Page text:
A boy of twelve, fair-haired and freckled, essentially innocent but with suspicions, went to the Highlands of Scotland. He lamely fished for salmon in river and loch, and later saw them spawning in their thousands. Fat-bellied monsters threw themselves against rocky waterfalls, and he was impressed by their determination. He gathered mushrooms in the woods, and learnt which ones not to pick. He went all the way to the Northern coastline, to eat a fish supper with the gulls, and over to Skye to see that there really was nothing there. Winding through glens on narrow roads, craning over dizzying precipices, noting eagles and ospreys, he discovered a hallowed trail. It has stayed with him since, although he does not appreciate it. The amber reward at the end of this trail that thrust him into adulthood is with him yet.
It was the distillery trail: a marked route that networked the producers of the stuff of libations since time immemorial; the noble spirit that Scotland may consider its most worthy contribution to the world. Nestled in heady country, higher than any other, was the Tomatin distillery. The boy looked around at row upon row of barrels of oak, some of which once contained Spanish sherry. A dram was passed around, of their standard twelve-year-old single malt, and he was not overlooked. Two things the same age, one mature, the other fresh, met. The moment of imbibing brought blood to the lips and the cheeks, a momentary numbness, a rush of aroma – malt, apples, pears, bonfires – and then sheer joy, followed by a molten feeling of the generation of internal heat, as if he had swallowed an exothermic elixir. The moment passed; the world began again; the boy had taken a step towards manhood.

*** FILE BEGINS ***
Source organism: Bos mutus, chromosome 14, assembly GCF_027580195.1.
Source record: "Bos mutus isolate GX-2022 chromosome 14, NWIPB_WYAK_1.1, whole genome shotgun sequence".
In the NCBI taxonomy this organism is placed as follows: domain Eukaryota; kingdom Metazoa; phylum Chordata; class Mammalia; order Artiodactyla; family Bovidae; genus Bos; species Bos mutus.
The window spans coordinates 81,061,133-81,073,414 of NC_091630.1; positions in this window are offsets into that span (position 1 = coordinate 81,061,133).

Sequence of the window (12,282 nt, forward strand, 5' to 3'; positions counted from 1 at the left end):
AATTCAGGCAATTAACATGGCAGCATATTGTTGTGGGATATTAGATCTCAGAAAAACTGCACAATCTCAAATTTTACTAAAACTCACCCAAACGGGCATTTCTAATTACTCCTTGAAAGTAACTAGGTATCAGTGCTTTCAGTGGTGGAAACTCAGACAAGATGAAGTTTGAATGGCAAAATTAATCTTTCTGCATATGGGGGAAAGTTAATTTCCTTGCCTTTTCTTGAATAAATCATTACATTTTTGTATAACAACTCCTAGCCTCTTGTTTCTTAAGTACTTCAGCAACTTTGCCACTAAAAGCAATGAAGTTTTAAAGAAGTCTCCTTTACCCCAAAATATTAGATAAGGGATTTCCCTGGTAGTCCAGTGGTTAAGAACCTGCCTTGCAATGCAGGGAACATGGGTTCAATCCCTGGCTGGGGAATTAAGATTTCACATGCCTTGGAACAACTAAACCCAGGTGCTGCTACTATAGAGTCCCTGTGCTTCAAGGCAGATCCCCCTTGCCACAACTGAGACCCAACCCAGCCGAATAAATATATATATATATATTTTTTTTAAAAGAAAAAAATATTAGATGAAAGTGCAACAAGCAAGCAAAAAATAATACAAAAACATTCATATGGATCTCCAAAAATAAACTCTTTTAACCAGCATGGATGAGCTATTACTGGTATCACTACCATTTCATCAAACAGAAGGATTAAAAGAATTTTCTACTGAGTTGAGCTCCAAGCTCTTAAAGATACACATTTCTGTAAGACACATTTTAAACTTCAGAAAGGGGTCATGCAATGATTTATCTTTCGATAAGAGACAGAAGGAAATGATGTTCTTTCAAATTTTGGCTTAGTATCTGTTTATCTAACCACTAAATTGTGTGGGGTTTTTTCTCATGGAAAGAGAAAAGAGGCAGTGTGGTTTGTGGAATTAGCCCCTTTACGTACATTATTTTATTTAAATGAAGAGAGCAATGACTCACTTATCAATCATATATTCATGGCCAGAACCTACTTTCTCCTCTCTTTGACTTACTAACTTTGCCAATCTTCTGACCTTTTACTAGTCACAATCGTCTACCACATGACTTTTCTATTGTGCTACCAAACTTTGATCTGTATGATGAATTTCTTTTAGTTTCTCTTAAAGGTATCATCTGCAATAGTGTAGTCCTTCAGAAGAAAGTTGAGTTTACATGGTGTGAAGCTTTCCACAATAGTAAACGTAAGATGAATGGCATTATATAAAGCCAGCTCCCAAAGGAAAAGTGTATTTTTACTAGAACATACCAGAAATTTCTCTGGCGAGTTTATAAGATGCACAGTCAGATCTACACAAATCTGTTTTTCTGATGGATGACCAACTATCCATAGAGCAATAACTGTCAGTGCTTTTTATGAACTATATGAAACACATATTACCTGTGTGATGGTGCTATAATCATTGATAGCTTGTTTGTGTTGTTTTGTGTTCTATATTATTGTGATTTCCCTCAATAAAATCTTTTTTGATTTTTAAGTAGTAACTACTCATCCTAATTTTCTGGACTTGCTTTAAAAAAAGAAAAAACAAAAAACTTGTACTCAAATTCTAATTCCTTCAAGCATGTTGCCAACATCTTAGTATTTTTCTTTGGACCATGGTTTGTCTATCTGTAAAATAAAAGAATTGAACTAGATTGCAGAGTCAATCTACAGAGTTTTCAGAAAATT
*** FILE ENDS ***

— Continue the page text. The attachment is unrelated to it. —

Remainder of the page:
It is many years later. The boy is a man. He has not thought of these things for a long time. He is in a foreign land, surrounded by unfamiliar things, and he is walking. It is winter; a harsh winter. He passes a liquor store that seems to have an air about it. He stops in his tracks, agog, and presses his nose against the plate. When the fog of his breath clears he sees what his mind had told him must surely have been an apparition: a row of bottles labelled Tomatin. There are twelve-year-old and fifteen-year-old varieties. He is transported; connections are made; synapses in the brain tripped. He is twelve again, taking steps into an incipient manhood. How came he here? By what route? The man enters the establishment and purchases a bottle. It feels like buying a memory, but somehow more substantial than that.
The man writes to all his friends. ‘If you can find it, I strongly urge it upon you. It makes men of boys’.